“The last administration was very aggressive with regulations,” said Sen. Richard Burr (R-N.C.), who voted to eliminate the privacy rules. “We are looking for the quickest ways to do something about it.”
By January, trade groups for tech companies such as Facebook and Google had joined the fight to undo the privacy rules, according to records and interviews. Those companies are regulated by a different government body, the Federal Trade Commission, but they worried that Congress might someday find a way to expand the reach of the rules so that they apply to all technology companies.
Trade groups for large advertisers also got involved in the effort to repeal the law, as did the U.S. Chamber of Commerce.
Consumer and civil rights groups were quickly outnumbered by their opponents, by a ratio of at least 50 to 1, according to Hill staff and lobbyists.
“This collaboration between Silicon Valley and cable companies has never been done before,” said Gene Kimmelman, president and chief executive of Public Knowledge, a nonprofit group that advocates for an open Internet and affordable technology. “Their united, massive economic and political power was insurmountable.”
During the battle, Flake and Blackburn received large campaign donations from eight of the major Internet providers and big tech companies that wanted to see the rules killed, according to an analysis by the Center for Responsive Politics.
The groups gave Flake $22,700 in donations, compared with an average $4,510 they gave other senators between January and April. The groups gave Blackburn $20,500, compared with the $2,045 average donated to other House members in the same time. That is about three times the amount of money Flake and Blackburn received from those groups during the first quarter of last year.
Groups that worked to preserve the FCC rules donated no money to lawmakers during the first quarter of this year, according to the analysis.
By February, neither the House nor the Senate had introduced a bill. It appeared to some that the issue might have stalled — which caused several consumer and civil rights groups, such as the Color of Change, to let down their guard.
“We didn’t think they would have the audacity to go after privacy. . . . We dismissed the low rumblings,” said Brandi Collins, a senior campaign director at Color of Change, who said data-directed advertising often targets minorities.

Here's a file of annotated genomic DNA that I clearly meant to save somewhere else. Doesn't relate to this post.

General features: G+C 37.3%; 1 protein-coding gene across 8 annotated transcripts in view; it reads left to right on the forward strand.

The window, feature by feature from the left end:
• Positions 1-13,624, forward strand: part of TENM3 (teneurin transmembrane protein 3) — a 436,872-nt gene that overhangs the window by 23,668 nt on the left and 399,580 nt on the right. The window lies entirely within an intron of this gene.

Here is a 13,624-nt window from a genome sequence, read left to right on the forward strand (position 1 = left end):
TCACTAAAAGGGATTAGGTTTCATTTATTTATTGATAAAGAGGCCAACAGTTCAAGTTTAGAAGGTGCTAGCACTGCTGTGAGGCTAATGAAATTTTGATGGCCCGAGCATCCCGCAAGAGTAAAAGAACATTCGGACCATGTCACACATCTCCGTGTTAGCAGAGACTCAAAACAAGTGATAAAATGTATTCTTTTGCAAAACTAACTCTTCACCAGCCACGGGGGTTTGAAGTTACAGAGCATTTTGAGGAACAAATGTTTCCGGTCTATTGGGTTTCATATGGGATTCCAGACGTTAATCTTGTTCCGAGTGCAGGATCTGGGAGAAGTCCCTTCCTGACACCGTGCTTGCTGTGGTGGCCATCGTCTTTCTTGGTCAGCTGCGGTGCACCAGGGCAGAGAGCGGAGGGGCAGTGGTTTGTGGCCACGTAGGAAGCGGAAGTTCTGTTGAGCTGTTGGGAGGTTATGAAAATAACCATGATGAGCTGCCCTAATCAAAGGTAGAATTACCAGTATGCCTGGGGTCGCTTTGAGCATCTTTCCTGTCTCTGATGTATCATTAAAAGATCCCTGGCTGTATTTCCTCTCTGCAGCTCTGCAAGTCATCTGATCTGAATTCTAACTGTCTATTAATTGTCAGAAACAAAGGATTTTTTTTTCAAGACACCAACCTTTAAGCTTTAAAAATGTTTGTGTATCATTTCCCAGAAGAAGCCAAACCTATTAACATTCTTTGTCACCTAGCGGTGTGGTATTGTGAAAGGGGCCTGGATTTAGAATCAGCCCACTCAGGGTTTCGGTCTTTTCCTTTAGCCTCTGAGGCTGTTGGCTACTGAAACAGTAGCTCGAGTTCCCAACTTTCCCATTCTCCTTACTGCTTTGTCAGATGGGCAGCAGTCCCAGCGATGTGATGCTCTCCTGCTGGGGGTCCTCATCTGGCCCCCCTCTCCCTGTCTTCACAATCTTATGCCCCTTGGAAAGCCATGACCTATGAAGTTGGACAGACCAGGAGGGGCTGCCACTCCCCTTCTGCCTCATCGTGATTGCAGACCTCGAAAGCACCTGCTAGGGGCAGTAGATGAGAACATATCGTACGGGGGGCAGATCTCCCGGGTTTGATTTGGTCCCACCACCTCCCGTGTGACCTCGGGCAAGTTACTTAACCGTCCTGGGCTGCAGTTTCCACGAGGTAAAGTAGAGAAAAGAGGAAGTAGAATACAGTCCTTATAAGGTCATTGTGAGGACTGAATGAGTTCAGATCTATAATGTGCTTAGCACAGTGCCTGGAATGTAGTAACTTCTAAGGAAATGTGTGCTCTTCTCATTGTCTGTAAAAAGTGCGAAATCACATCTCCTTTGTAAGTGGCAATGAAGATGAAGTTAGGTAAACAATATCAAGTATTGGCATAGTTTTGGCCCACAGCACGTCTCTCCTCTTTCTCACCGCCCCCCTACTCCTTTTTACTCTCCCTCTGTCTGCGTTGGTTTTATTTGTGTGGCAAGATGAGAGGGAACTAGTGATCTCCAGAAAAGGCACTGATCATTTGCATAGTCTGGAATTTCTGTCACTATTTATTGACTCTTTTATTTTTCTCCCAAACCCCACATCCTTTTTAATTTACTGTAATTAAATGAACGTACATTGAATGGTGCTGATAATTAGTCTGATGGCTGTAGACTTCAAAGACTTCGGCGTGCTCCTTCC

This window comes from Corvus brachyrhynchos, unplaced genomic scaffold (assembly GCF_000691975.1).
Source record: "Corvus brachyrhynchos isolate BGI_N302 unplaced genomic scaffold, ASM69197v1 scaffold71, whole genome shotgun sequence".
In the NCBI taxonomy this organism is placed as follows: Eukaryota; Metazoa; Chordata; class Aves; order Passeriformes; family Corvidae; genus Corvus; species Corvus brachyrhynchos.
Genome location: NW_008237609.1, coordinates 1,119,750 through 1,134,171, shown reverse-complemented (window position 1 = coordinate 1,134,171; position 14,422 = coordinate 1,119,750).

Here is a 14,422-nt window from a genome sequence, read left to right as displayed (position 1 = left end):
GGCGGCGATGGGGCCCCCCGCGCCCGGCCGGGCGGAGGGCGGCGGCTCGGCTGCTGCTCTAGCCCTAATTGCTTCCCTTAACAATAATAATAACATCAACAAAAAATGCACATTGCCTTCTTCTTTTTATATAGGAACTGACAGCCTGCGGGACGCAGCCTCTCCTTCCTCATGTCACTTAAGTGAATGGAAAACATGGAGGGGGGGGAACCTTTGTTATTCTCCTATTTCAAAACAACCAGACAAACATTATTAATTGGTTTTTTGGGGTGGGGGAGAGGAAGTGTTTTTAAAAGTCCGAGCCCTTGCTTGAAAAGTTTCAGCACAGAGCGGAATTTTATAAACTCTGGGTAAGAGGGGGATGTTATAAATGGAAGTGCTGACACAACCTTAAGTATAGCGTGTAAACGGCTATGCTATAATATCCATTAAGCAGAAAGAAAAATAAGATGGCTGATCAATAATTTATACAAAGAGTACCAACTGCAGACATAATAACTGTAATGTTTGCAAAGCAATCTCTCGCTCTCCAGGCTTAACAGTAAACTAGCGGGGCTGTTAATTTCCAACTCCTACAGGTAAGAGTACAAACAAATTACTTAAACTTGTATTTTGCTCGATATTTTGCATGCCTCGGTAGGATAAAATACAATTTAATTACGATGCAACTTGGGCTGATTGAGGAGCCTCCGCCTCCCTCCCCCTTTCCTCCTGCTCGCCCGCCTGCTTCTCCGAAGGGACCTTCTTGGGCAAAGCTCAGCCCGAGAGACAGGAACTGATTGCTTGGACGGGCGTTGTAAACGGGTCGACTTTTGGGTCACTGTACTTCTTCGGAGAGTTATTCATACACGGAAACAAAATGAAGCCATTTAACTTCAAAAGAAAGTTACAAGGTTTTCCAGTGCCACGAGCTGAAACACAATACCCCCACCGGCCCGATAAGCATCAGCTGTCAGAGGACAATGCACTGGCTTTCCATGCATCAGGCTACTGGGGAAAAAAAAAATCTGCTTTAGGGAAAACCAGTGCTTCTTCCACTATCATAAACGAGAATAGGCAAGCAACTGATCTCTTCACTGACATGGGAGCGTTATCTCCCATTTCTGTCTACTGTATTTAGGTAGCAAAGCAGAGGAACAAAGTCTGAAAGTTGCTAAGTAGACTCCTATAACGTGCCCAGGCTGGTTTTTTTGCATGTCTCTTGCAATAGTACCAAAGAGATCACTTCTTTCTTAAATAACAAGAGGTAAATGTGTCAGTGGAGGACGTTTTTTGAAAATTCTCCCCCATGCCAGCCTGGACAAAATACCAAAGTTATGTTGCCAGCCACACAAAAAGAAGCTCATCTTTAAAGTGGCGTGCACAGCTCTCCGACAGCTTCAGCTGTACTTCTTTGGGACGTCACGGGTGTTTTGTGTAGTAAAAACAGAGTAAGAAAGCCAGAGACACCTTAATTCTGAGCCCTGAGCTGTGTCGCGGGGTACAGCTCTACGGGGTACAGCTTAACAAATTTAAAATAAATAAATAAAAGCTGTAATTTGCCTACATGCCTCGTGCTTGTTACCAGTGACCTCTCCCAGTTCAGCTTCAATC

By the end of February, the trade groups for large Internet providers, the advertising industry and tech companies were working in tandem with congressional members who had taken up their cause. Howard Waltzman, a lawyer and lobbyist for the 21st Century Privacy Coalition, said this was “the pivotal moment.”
An opinion piece under Flake's byline appeared in the Wall Street Journal on March 1, saying the rules took away "consumer choice" because people's browsing histories could not be used to offer them "innovative and cost-saving product offerings." The column said the rules would "create confusion" among customers because the FCC and FTC would regulate different parts of the "Internet ecosystem." The same arguments and similar phrasing were used in a letter the industry coalition sent to Congress.
Hours after Flake’s opinion piece appeared in the Journal, he introduced a Senate bill to kill the rules. A week later, Blackburn did the same in the House.
For weeks, neither Flake nor Blackburn scheduled a vote because members feared a potential backlash from voters, according to lobbyists and several Hill staff members.
“There was a bit of chicken played between the House and Senate,” said Dallas Harris, another lobbyist for Public Knowledge.
Finally, Flake scheduled the vote for March 22. It was not until then that the campaign against it took off.
The American Civil Liberties Union, Free Press and other groups delivered a petition with 100,000 signatures to Senate Majority Leader Mitch McConnell (R-Ky.) and other congressional leaders hours before the Senate began its debate on the bill.
When Senate Republicans passed the bill the following day on a narrow party-line vote, the issue finally exploded across the Internet and in mainstream, liberal and conservative media.
NBC, CNN, Fox and MSNBC carried stories about the vote. And conservative online platforms — such as Breitbart News and Reddit sites devoted to Trump — were packed with posts from Trump supporters who were angry about the bill.
More than 20,000 calls flooded House members’ office phone lines, and more than a dozen members of the House Freedom Caucus — a congressional group of conservative and libertarian Republicans — told Blackburn they probably would not vote for the bill, several Hill staff told The Washington Post.
Waltzman said the fight intensified: “Suddenly, we were dealing with flat-out lies. Members were saying, ‘These companies can see literally everything you do online.’ That is simply not true.”
Fearing more House Republicans could defect, Hill staff said, McConnell and other Republican leaders asked the Trump administration to issue a statement signaling that he would sign the bill. The White House staff did so.
Within hours, Blackburn introduced the bill on the House floor and called for a vote.
Rep. Michael E. Capuano (D-Mass.) took to the floor, screaming: “What are you thinking? . . . Just last week I bought underwear on the Internet. Why should you know what size I take? Or the color? Or any of that information?”
Fifteen Republicans voted against the bill, but the measure still passed, 215 to 205.
Alice Crites contributed to this report.